By Marilyn Downing
Sanjay Bidichandani is the newest member of our FARA Board of Directors. Dr. Bidichandani earned his MBBS from the University of Pune, India and his PhD from the University of Glasgow, Scotland, UK. He completed his post-doc and assistant professorship in Neurology at Baylor College before becoming Professor of Biochemistry, Molecular Biology and Pediatrics at the University of Oklahoma Health Sciences Center, and served as Vice-President for Research at the Muscular Dystrophy Association. He returned recently to the University of Oklahoma to become head of the Section of Genetics, Department of Pediatrics.
Dr. Bidichandani’s father taught him that while it’s important to be clever, it is even more important to work hard and surround oneself with like-minded dedicated people. His father explained that your best chance to encounter “luck” is through a focused and collaborative effort.
Dr. Bidichandani has worked diligently in an effort to find a cure for Friedreich’s ataxia, and he also had some luck early in his career — to be a part of the research group that found the FA gene in late 1995. Dr. Bidichandani excitedly recounts the story of when his research team at Baylor College in Houston, led by Massimo Pandolfo, discovered the triplet repeat expansion on what is now known as the FXN gene, on chromosome 9.
Today, with the genome mapped, this is a much simpler process, but in 1995 the group had to spend a tremendous amount of time manually screening the coding portions of the gene. They were even beginning to question if they were looking at the correct gene. Then, with a hard-to-read southern blot test and Dr. Pandolfo’s persistence, the needle in the haystack was found in the non-coding region of the gene. The problem was a triplet repeat expansion. The protein affected was named frataxin. History was made and Sanjay had been a part of it. Luck? Intelligence? Determined hard work? Dr. Bidichandani would say it was all three.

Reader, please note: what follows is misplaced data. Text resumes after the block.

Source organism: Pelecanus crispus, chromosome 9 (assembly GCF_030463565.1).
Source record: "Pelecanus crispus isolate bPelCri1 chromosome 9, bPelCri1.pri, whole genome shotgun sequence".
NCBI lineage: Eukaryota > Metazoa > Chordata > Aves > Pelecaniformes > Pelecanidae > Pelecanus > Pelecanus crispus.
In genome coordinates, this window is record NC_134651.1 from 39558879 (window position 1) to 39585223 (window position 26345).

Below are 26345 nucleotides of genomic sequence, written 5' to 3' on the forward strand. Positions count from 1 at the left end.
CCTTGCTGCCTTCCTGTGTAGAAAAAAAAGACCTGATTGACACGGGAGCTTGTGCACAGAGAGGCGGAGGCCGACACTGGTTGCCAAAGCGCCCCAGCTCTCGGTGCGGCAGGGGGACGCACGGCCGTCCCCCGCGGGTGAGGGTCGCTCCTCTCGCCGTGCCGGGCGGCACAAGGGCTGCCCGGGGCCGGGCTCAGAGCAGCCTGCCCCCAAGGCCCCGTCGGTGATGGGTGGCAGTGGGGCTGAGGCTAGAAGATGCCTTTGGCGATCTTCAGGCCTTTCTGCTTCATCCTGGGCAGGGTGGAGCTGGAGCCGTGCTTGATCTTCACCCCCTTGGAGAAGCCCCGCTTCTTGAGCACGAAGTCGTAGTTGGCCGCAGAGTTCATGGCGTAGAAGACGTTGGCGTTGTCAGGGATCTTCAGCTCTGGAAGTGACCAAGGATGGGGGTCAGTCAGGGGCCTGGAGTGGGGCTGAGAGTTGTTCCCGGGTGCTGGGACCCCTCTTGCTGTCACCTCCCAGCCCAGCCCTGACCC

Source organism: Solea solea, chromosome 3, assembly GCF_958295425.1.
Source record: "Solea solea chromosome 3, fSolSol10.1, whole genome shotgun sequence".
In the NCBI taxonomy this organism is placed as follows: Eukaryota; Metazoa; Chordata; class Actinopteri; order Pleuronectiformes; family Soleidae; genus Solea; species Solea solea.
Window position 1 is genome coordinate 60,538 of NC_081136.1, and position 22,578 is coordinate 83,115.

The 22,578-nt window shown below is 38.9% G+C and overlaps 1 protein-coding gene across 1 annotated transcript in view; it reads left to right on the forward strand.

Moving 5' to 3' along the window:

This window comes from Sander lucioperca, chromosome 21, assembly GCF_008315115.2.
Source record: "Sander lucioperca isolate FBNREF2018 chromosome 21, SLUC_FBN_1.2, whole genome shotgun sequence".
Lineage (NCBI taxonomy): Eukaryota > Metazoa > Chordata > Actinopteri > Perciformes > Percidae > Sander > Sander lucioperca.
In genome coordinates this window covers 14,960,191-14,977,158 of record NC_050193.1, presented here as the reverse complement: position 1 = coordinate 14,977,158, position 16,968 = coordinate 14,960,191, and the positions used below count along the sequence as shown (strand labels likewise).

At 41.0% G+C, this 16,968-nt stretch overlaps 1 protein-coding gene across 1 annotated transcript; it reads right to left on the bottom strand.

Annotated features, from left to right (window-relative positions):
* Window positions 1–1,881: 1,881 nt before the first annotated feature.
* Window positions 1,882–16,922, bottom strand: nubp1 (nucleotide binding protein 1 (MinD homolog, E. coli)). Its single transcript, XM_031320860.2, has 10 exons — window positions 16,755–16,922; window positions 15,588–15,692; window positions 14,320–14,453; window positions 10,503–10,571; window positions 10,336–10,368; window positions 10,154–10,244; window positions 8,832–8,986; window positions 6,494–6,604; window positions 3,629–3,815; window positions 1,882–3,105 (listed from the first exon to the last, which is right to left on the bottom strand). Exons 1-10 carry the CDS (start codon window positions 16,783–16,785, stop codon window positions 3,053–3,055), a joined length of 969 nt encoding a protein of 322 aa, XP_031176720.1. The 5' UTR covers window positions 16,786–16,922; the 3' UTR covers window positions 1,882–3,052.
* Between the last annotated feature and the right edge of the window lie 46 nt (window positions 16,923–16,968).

What does this triplet repeat expansion do and why does it translate to less frataxin? Researchers have found the expansion causes the gene to fold/close up so that it cannot be accessed and the “recipe” for frataxin is not read properly. Put simply, this lack of the frataxin protein causes the disease progression in Friedreich’s ataxia.
Dr. Bidichandani continues his FA research in the field of epigenetics, a quickly growing and fast moving field. Epigenetics is the study of heritable traits that are not in the DNA/gene of interest, in this case the FXN gene, but in traits that surround it or control the expression of the gene. He says FA researchers are “surfing the epigenetic wave” and applying what’s being learned to FA research. Dr. Bidichandani finds there are continued challenges as they discover that the epigenetic defect in FA can actually turn off/silence expression of the gene. Also, mouse models show that the genetic defect is not static but expands in the dorsal root ganglia and the cerebellum. However, Dr. Bidichandani states, bringing patient frataxin levels to half the normal level — even a quarter of the normal level — will make a huge difference in their lives.
Notably, while at Baylor, Dr. Bidichandani was involved with the discovery of the G130V mutation in Friedreich’s ataxia, after studying the Ramsey family, which presented with a milder form of FA. He finds it remarkable that he now is sitting on the FARA board with Ed Ramsey as chairman.
Dr. Bidichandani attributes much of the growth in FA research to FARA, due to the efforts to collaborate with/between scientists, develop relationships with the pharmaceutical industry, the FA rating scales, the patient registry, and the drive to move projects along. He feels FARA has made those with FA feel a true community. He senses this major partnership between scientists and this FA community motivates the scientists to do their best.
What does Dr. Bidichandani think are the two most exciting advances in FA research in 2013? He says without hesitation the completion of the first phase of the HDAC inhibitor trial in Italy. This trial showed a signal that frataxin could be raised in people through this approach — a significant milestone since the founding of the gene 18 years ago. Going forward we can hope for a U.S. trial of perhaps an even better HDAC molecule. Secondly, he notes the involvement of larger pharmaceutical companies, which is new within rare diseases. One very encouraging example is a recent meeting with Pfizer in which experts attended from different disciplines within the company that were well versed in FA— a truly collaborative exchange and a strong interest in the FA program. Having corporations such as this come to the table offers additional resources for FA research.
This writer would like to say that Dr. Bidichandani is not only a brilliant scientist, but a kind and gentle man. There is no question that the FA community was lucky when Dr. Bidichandani chose this field of research. With such hard work, good people and perhaps a little luck, we will be brought to our next milestone of an approved treatment.